Frank Billions, Space Detective

(Update: The Frank Billions story continues – Chapter Two)

Below is an exerpt from my non-existent novel “Frank Billions, Space Detective: The Case of a Penny Saved”. If you would like a copy of this book, perhaps you could employ me for a year and I’ll write it.

Frank Billions: Space Detective

Chapter One – A Penny Saved

“This town ain’t big enough for the two of us,” my partner had said – and he was right. The town was about forty centimetres across. It was inhabited by an alien race of tiny but highly intelligent insectoids. It was foolishness for us both to be there, treading on citizens and inhaling ten percent of the atmosphere with each breath, but sometimes foolishness is what you have to do to earn a crust in this mixed-up galaxy. I was there on a case. He was in love. Little did I realise then but the two weren’t unconnected.

There comes a time in every space-detective’s career when he traces his path of impossibly concealed clues back to the bad guy, only to find that the bad guy was none other than his own friend, colleague and squash partner. You see a lot in my game, and after a while nothing really surprises you anymore. Like the time I saw my neighbour Terry at the library. I didn’t bat an eyelid. But this hit me like a tonne of bricks – a tonne of heavy bricks. It wasn’t that I didn’t think him uncapable of the crime – counterfeiting was just as much his cup of tea as a good Earl Grey is mine. All the pieces fit together just like a well-lubricated jigsaw puzzle. What really got my honker out of joint (apart from the knuckle sandwich I received from asking too many questions) was the look of his baby-blues when he told me I’d got the wrong man. He went into the slammer and I went into a cold friendless galaxy with nothing but a badge and a lack of faith in humanity. I don’t know who got the better deal.

The dame sitting in my office, drawing on a slim cigarette with an even slimmer pencil, claimed to be my former partner’s sister. She looked about as much like him as I did. Nevertheless you don’t get far in this game by calling your clients liars, so I wasn’t about to call this lady’s bluff. I’ve seen my fair share of gorgeous women, but she was something else. This was the kind of eye-candy that made a diabetic cornea weep. She had legs all the way down to her feet, and just like a properly constructed polynomial on a Cartesian plane, she had curves in all the right places. I hadn’t let a dame near my heart since the time my regular cardiologist went on holidays and left his niece in charge, but this was the kind of girl Charles Blondin would be happy to fall for. Still, I wasn’t about to do the Humpty Dumpty routine – not in this crazy mixed-up trust-no-one galaxy.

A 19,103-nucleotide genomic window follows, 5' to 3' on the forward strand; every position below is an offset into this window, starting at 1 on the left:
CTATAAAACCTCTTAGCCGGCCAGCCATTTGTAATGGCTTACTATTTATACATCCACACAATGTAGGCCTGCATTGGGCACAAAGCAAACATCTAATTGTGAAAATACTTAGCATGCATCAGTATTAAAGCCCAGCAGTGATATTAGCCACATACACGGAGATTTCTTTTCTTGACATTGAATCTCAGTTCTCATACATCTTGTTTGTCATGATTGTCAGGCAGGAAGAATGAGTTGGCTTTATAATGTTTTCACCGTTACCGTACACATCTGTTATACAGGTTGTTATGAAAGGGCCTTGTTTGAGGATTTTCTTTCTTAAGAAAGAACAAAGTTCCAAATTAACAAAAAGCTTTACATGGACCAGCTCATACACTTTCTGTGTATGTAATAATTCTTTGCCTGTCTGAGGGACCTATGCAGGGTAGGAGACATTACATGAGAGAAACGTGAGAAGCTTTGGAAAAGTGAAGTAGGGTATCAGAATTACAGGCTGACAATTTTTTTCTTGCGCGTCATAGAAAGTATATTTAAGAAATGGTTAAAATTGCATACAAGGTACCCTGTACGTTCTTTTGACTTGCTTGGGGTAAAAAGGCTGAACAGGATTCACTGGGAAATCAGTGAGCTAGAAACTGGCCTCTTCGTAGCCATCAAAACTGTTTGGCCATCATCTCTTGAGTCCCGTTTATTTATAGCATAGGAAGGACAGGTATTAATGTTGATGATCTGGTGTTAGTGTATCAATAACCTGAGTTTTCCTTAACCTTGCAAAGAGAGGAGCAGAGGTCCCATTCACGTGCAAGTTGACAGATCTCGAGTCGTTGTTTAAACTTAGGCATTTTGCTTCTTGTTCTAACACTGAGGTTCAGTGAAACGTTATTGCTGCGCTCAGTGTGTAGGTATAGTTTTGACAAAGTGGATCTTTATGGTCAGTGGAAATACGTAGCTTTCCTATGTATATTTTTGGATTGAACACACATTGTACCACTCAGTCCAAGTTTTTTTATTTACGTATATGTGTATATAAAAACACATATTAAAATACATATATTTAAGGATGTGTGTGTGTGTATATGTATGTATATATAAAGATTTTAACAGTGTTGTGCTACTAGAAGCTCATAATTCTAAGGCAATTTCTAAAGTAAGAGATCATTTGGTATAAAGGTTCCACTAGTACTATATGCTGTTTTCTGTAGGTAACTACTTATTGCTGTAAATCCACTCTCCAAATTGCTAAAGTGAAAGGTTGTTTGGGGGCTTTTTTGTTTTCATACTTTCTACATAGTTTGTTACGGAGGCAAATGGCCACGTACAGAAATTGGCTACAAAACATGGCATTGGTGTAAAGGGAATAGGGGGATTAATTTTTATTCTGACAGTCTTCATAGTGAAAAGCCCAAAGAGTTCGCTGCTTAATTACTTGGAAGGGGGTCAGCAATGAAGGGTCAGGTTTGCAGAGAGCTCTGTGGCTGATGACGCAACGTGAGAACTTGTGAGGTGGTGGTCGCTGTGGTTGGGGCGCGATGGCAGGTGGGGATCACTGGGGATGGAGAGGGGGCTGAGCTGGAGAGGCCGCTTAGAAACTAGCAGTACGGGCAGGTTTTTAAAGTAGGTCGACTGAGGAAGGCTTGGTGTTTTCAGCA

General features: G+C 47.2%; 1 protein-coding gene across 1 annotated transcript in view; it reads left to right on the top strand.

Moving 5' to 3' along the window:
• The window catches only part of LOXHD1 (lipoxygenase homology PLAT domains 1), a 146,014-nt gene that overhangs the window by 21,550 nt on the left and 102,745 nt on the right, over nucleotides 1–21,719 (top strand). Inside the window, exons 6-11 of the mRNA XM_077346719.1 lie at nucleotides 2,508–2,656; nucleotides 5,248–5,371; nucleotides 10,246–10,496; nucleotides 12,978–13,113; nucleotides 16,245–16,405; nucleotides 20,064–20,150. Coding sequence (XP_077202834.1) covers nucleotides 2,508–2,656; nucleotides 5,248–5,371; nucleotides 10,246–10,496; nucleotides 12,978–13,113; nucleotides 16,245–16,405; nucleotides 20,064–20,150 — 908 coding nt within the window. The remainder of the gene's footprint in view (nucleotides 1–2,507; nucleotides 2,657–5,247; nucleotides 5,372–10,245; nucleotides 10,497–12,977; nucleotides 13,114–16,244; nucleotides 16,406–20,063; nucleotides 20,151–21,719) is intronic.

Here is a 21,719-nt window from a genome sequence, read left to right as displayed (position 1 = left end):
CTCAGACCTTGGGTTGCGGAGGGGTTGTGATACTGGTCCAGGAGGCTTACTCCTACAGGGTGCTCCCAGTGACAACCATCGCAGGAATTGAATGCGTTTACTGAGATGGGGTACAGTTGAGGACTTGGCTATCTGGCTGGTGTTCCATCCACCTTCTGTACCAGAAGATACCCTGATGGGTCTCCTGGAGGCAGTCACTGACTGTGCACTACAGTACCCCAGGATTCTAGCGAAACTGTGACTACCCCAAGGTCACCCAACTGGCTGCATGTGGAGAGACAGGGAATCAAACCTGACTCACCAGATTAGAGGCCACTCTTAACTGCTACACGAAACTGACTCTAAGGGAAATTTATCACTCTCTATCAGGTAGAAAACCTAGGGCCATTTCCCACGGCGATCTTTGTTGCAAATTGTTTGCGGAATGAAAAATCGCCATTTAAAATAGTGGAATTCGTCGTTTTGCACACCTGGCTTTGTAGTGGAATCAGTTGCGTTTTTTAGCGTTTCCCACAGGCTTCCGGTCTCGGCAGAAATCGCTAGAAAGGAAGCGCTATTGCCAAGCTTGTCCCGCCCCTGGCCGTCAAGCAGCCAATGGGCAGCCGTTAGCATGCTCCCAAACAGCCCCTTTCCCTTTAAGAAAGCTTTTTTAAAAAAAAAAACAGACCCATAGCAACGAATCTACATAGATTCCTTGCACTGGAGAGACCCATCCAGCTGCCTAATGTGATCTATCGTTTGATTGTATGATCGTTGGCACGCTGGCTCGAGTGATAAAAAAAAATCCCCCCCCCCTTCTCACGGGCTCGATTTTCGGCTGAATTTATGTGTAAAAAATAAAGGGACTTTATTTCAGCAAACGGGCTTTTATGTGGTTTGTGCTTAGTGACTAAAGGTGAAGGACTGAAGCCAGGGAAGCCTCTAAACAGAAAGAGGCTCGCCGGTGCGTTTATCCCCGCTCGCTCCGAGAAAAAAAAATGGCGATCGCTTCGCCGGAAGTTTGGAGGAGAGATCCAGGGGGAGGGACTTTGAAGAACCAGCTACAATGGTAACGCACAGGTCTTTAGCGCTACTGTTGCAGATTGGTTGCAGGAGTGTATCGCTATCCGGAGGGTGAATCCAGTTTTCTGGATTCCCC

I asked her name and she told me it was Wilde. I said I couldn’t wait to hear it. Penny Wilde, she insisted in a voice like my morning coffee – strong, sweet and French. I answered in a voice like my afternoon coffee – bitter, stale and reeking of bourbon: “What can I do for you Miss Wilde?”

“They tell me you’re the best.”

“They say a lot of things. They say it’s gonna rain today.”

“It is raining, Mr Billions”.

“Call me Frank.”

“Alright Frank, let me get to the point.” A lock of red hair fell onto her face like a marmalade tear. She wiped it aside. “Marty’s in trouble.”

Martin Wilde, my former partner and friend. This was the man who taught me the meaning of the words ‘commitment’, ’diligence’ and ’persistence’. Apart from being a world-class dictionary salesman, he was the darn space detective who ever carried a laser magnifying glass. You could say I owed him everything. But that was before he went bad. Nowadays the only thing I owe him is a big hairy bag of nothin’. “Marty’s a big boy, Miss Wilde, he can take care of himself.”

“Somebody’s out to get him.”

“Lady, half the galaxy’s out to get him, even the city library has a price on his head. Heck, I’d be out to get him if I hadn’t already wasted most of my life on that lying, cheating, no-good jailbird.”

“He asked me to find you. He needs your help.”